Affective Side of Technology Incorporation in the Workplace

Affective Side of Technology Incorporation in the Workplace

Lesley S. J. Farmer (California State University at Long Beach, USA)
DOI: 10.4018/978-1-4666-2181-7.ch026
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The need for critical use of technology is more important than ever in a digital world. This changing informational environment affects the workplace, and also emphasizes the need for lifelong education and learning organizations. Additionally, the intersection of technology and globalization has led to more intense and pluralistic interactions across societies. Affective factors that impact workplace learning in order to integrate technology are discussed: on the personal, social, and organizational level. Change theory, cultural issues, and emerging trends are also noted.
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To understand the problem and contributing factors, an overview of technology in the workplace is needed: addressing both the need to learn about technology as well as work with technology.

Technology’s Impact on the Workplace

Technology has existed for thousands of years, from the invention of the wheel onward. Technology under girded the Industrial Revolution. Today’s technology is marked by its electronic, digital nature. New information and technology have vastly increased the speed, access, and interconnectedness of information worldwide. Simultaneously, information and communication have converged, such as telecommunications and broadcasting.. At this point in history, telecommunications and media constitute one-sixth of the U. S. economy, and 30 percent of all economic growth between 1996 and 2000 was attributed to enhanced productivity based on information technology (Wilhelm, 2004). As early as the 1991 SCANS (Secretary’s Commission on Achieving Necessary Skills) Report, the need for employees to use technology was mentioned. Even job notices and applications require Internet connectivity and the ability of the individual to handle digital documents and applications. With the advent of web 2.0 (i.e., interactive Internet), the importance of social networks of consequence has grown. By using technology to share and advance knowledge, companies stay competitive (Nonaka & Takeuchi, 1995).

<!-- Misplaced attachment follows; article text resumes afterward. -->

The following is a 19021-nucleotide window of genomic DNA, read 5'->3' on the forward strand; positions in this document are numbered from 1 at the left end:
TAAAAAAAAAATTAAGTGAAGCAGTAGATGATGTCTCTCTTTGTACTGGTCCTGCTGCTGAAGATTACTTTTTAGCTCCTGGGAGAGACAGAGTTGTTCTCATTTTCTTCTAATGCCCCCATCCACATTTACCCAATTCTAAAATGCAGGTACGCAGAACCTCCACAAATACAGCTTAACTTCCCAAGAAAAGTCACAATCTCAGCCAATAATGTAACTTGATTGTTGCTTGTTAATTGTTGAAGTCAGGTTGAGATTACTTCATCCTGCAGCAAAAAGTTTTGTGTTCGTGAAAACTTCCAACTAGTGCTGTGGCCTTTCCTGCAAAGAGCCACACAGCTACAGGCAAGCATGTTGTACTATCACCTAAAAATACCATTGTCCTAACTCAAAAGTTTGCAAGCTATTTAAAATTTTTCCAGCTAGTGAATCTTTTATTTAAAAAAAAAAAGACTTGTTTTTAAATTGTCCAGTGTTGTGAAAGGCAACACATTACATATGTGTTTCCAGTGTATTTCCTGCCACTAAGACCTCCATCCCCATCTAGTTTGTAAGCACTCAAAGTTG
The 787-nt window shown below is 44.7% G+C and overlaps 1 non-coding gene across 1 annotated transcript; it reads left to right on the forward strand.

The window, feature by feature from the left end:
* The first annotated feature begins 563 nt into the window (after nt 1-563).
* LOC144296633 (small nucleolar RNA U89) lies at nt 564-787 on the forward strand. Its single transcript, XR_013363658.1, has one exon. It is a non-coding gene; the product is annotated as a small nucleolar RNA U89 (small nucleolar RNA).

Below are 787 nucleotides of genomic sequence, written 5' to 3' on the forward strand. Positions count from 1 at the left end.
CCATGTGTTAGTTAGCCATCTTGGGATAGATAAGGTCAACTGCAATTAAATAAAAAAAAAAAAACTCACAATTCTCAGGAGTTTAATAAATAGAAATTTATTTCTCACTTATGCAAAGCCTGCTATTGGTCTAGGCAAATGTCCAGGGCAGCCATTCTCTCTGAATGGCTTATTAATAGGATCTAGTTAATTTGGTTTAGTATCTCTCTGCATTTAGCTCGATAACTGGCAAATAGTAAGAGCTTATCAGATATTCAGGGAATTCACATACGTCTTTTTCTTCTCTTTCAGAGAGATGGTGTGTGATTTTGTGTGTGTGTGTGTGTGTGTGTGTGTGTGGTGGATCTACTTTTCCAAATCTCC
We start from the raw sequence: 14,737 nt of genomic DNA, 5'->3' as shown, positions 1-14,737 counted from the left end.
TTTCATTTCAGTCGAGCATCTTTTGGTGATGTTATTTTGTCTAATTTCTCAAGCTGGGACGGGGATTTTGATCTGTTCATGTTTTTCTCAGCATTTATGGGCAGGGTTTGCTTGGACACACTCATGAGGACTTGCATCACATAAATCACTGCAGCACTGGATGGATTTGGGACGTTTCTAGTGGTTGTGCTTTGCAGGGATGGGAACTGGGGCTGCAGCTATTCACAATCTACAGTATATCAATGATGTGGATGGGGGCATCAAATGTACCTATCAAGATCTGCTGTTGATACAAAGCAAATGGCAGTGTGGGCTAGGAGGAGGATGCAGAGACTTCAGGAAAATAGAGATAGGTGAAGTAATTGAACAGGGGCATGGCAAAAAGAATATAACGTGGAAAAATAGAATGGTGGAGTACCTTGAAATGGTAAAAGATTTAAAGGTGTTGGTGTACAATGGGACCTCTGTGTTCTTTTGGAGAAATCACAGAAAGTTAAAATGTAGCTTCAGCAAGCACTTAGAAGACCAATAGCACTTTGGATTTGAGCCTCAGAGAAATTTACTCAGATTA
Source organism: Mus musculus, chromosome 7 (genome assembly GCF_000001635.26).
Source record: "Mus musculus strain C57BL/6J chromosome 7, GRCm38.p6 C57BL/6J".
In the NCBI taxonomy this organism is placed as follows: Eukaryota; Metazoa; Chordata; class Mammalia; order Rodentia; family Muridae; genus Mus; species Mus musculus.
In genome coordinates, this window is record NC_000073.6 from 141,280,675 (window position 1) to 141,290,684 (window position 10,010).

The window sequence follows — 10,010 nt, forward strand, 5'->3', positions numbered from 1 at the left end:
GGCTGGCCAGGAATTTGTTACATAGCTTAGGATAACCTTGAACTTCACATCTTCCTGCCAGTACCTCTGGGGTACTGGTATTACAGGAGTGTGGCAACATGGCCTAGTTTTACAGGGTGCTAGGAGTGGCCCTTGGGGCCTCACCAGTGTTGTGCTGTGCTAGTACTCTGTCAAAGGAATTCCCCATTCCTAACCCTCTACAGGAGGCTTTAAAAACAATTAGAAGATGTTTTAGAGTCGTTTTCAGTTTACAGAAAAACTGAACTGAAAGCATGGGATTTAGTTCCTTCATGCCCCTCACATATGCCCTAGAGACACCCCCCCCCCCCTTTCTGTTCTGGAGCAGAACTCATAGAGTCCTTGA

Globalization and post-industrialism has given rise to the Knowledge Society where intellectual capital has replaced material capital. “Knowledge is innovation, innovation is quality, and quality is knowledge management” (Gilbert, 2005, p. 4). Medicine exemplifies this change as patient diagnosis and treatment often depend on digital data capture and analysis. The Human Genome Project demonstrates how distributed knowledge can lead to significant discoveries. Collaborative technology plays a central role in many economic realities, drawing upon a broad constituency’s ability to connect. As a result, the need for more technology specialists and engineers has gained crisis status in the United States. At this point, technology industries are resorting to the outsourcing of technology jobs to experts overseas and lobbying for immigration requirement waivers in order to recruit qualified employees.

Even beyond the technological industry, the message is clear. American employers expect their workers to use technology, to use information, and to communicate effectively. As technology advances, adults often need to “retool” themselves throughout their work lives. Particularly for adults who are largely digital immigrants, this new world of information, especially in electronic form, can be puzzling and overwhelming. Do they have enough background information to understand and use the new information? In short, adults who are bypassed by technology are likely to be marginalized in society as a whole; certainly their options will be constrained

Key Terms in this Chapter

Affective Domain: Emotions and their outward expression.

Self-Efficacy: Belief in one’s own ability to perform a task.

Change: A never ending process of readjustment and readaptation, as man responds behaviorally to ever changing circumstances.

Incentive: Something, such as fear of punishment or expectation of reward, that induces action or motivates effort.

RSS Feed: Really Simple Syndication; a Web-based means to disseminate (syndicate) content.

Technology adoption: The stage at which a technology is mentally accepted by an individual or an organization.

Integration: A sense of acceptance, and perhaps transparency, within the user environment.

Digital/Technology Literacy: Ability for a person to effectively and responsibly use technology to access, manage, integrate, evaluate, create and communicate information.

Web 2.0: Interactive Web; enables people to collaborate and share online.

Technology Diffusion: The stage in which the technology spreads to general use and application.

Culture: Customary beliefs, social forms, and material traits of a racial, religious, or social group; set of shared attitudes, values, goals, and practices that characterizes an institution or organization.

Innovation: New idea, practice, or object.

E-Learning: Electronic-based learning.

Instructional Design: A systematic analysis of training needs and the development of aligned instruction.

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